Rounding a corner to the edge of Petra. The site has a very steep entrance fee, which is annoying enough; worse, tickets are only sold at the front entrance. Through-hikers on this route (now part of the cross-country Jordan Trail) would need to make a detour to get their tickets...or just sneak in, and buy tickets later if they're honest


The Monastery, one of the elaborate Nabatean tomb facades that gives Petra its reputation. Minutes after I left this spot to head down into Petra, my co-hikers caught a video of a Bedouin boy climbing up the central spire of this one, risking death to look like a boss for nobody in particular. Below, his brother proudly explained that he'd taught the kid how to climb like that, and opined, "Crazy is better than lazy!"


Some of Petra's royal tombs have not fared quite so well


Nor has this rider on the main monument, the Treasury. Contrary to Indiana Jones, there's nothing inside but a big square burial chamber


Obligatory shot


Bonus set of photos from a first attempt to scout a hiking route south from Wadi Rum and down to the Gulf of Aqaba:


Dawn after a wondrously starry night in the high desert of Rum. In the shelter of a huge cliff face, there's no place more peaceful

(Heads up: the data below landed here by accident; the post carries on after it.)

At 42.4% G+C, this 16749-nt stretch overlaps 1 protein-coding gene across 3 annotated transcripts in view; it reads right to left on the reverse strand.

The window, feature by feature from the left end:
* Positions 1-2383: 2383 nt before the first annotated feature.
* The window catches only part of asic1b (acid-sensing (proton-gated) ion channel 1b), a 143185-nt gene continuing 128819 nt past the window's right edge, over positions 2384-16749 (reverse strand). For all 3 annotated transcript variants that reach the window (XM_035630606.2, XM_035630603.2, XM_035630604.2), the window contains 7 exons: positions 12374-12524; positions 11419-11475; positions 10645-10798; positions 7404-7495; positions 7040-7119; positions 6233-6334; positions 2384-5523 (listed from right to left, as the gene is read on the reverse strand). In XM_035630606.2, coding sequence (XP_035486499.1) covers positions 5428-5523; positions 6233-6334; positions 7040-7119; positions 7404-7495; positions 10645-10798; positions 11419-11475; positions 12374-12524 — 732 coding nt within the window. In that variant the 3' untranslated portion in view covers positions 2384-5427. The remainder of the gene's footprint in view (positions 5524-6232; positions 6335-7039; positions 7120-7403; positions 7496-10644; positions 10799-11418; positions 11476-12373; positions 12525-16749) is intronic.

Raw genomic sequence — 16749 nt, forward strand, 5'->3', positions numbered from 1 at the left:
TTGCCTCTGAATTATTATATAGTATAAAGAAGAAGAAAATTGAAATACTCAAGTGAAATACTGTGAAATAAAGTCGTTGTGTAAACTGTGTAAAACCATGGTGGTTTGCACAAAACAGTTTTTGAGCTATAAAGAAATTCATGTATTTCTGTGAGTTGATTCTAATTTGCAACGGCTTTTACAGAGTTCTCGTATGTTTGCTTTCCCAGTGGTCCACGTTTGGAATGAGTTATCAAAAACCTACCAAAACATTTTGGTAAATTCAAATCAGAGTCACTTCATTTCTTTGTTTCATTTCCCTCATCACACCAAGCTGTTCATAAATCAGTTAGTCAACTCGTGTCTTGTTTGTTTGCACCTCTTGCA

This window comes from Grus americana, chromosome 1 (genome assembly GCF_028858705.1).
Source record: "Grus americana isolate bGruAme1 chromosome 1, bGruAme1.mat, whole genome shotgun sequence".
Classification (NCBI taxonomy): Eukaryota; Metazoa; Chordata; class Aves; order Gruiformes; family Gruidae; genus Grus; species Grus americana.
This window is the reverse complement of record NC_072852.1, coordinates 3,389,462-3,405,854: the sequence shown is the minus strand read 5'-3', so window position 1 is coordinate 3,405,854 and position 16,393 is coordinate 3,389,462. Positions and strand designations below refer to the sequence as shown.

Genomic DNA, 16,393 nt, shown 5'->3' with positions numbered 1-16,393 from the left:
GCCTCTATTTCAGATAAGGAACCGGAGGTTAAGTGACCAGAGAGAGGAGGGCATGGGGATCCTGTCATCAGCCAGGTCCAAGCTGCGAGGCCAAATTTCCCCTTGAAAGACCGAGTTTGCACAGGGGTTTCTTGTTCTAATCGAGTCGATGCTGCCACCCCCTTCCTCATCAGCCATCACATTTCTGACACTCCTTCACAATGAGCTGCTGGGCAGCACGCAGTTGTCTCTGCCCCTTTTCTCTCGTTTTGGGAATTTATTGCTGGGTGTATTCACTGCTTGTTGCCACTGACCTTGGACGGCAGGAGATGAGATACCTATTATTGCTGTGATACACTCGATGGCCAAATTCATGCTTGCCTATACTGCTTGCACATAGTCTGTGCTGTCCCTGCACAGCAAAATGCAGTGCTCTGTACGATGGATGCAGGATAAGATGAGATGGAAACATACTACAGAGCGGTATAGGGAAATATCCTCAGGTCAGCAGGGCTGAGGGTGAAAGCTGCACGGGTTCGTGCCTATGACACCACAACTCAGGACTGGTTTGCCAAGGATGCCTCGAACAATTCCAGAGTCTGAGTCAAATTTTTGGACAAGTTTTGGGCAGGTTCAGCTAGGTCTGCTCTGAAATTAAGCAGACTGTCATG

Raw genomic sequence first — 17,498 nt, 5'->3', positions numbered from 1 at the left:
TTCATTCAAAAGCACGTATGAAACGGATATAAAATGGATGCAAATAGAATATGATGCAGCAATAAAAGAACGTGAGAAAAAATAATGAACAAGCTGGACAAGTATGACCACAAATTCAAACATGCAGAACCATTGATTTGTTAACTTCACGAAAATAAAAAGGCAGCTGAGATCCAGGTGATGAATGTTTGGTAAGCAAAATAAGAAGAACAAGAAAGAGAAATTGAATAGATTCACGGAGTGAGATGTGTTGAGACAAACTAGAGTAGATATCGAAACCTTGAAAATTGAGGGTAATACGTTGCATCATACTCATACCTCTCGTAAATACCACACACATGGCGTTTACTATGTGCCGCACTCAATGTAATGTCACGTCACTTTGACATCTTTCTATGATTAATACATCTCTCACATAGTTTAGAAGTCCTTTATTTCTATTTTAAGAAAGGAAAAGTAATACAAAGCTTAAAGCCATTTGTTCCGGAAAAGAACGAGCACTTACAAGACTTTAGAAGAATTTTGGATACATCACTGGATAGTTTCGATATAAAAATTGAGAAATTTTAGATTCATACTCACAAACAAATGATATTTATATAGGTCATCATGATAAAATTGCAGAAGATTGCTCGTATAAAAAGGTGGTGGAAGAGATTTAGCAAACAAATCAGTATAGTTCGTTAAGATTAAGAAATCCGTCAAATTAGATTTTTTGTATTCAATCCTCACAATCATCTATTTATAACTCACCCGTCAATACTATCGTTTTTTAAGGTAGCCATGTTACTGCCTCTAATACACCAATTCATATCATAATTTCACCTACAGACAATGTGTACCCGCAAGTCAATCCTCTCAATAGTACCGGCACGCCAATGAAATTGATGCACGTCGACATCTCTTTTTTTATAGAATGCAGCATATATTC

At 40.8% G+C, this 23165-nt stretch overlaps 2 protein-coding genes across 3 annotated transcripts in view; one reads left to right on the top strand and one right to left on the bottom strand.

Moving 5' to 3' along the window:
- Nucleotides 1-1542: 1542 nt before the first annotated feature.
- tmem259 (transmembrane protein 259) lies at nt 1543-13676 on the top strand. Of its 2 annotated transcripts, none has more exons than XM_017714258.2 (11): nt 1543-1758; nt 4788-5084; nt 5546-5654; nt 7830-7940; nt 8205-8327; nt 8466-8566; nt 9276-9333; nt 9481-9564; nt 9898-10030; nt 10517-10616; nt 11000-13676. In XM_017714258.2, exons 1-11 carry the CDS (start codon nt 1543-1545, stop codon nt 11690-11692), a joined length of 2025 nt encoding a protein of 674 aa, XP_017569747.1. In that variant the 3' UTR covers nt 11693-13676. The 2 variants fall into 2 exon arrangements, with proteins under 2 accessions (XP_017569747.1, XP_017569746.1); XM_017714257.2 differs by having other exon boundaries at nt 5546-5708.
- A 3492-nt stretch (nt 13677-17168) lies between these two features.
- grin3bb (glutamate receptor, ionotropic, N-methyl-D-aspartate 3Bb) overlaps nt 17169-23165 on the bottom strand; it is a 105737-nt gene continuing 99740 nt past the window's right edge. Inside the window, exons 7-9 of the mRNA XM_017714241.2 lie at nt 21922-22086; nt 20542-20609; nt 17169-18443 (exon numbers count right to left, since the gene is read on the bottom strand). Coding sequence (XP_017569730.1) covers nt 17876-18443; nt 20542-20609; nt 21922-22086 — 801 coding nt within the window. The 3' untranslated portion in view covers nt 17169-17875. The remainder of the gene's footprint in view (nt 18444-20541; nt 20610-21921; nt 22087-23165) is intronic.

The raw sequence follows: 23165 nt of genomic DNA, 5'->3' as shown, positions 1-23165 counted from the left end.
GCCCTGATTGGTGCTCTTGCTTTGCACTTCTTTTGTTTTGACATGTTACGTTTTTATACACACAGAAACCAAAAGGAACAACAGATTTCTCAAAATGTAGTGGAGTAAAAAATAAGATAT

From Ein Qattara, the southernmost natural water source on the route between Rum and the coast


Continuing to explore by truck. For some reason, these hills are always more or less how I pictured the Red Mountains of Dorne in the Song of Ice and Fire novels (adapted into "Game of Thrones"). Watch out for rogue Daynes


A dog that followed us for 30km. It looked suspiciously like one I saw napping under a bush, far away to the north, on a previous trip here


It was as delighted as I was to see this herd of roaming camels. There are no wild camels - the females are generally just left to graze and even breed in the desert. When an owner needs their camels, they'll rely on word passed between travelers (who can recognize camels' owners by their brands) to home in on their location


The sandstone heights to the right begin to give way to the rough, granite coastal mountains at left


Dogs enjoy tuna as much as hikers do


The stripey, utterly barren granite ranges. The stripes are dikes of much younger volcanic rock intruded into ancient basement granite


Desert nights, a long-standing addiction


The next day, I scrambled up some ridiculous gullies to try to cross the first of two high ridges between us and the coast. I managed to get up, but it was in no way the makings of a hiking trail, despite the immense views


This is one of a few spots I may ever have stood in where no human had ever been before


The climate is as inhospitable as the terrain: Powerful winds up from the sea hit me as soon as I reached the pass


I did not successfully cross the second ridge. Down below is the Gulf of Aqaba in the haze, but the steep ravines, filled with loose rock and devoid of any established trails, would be a death trap for anyone carrying a full pack


Old Toyotas, the Bedouin's choice


Eventually, someone did find a hiking route down the mountains. It was not this one...